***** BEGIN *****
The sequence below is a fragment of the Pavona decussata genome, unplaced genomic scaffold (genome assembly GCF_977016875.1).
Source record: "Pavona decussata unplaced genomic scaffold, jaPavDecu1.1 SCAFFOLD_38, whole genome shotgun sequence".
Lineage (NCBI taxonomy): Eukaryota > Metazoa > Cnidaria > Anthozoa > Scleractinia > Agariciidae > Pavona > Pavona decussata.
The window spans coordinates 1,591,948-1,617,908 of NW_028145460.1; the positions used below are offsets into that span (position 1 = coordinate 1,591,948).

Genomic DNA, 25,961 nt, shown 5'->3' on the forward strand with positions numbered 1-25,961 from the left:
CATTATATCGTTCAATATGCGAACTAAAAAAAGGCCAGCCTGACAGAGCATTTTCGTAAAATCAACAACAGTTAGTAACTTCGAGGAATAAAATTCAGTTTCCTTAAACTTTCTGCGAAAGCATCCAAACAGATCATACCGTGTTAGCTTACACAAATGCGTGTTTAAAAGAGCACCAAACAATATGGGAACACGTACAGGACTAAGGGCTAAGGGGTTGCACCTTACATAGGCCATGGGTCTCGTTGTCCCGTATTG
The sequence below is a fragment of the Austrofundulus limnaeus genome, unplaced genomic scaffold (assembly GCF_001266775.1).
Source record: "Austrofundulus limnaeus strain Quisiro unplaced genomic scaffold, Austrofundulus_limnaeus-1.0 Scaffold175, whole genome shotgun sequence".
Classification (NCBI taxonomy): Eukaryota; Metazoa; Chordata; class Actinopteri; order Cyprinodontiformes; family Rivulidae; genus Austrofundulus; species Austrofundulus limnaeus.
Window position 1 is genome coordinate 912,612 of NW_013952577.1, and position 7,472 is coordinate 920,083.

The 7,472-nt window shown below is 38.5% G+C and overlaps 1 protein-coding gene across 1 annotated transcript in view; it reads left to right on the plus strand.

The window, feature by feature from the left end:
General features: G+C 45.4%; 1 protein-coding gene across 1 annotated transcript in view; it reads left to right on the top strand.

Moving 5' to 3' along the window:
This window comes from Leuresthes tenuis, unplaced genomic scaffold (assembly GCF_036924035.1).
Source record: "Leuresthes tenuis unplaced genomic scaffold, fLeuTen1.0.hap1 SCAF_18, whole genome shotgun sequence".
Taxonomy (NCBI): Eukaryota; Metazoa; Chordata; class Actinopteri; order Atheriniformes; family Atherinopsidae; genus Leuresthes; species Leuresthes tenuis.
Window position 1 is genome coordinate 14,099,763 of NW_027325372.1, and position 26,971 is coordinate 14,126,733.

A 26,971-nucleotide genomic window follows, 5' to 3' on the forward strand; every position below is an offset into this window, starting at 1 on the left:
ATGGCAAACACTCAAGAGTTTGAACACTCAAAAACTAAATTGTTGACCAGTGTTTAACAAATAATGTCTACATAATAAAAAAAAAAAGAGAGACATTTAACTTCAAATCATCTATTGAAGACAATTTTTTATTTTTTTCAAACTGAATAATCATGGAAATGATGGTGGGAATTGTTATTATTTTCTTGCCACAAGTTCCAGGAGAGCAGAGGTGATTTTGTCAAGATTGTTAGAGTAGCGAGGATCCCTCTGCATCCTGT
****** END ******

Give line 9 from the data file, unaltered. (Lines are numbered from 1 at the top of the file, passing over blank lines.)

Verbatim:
Classification (NCBI taxonomy): Eukaryota; Metazoa; Chordata; class Actinopteri; order Cyprinodontiformes; family Rivulidae; genus Austrofundulus; species Austrofundulus limnaeus.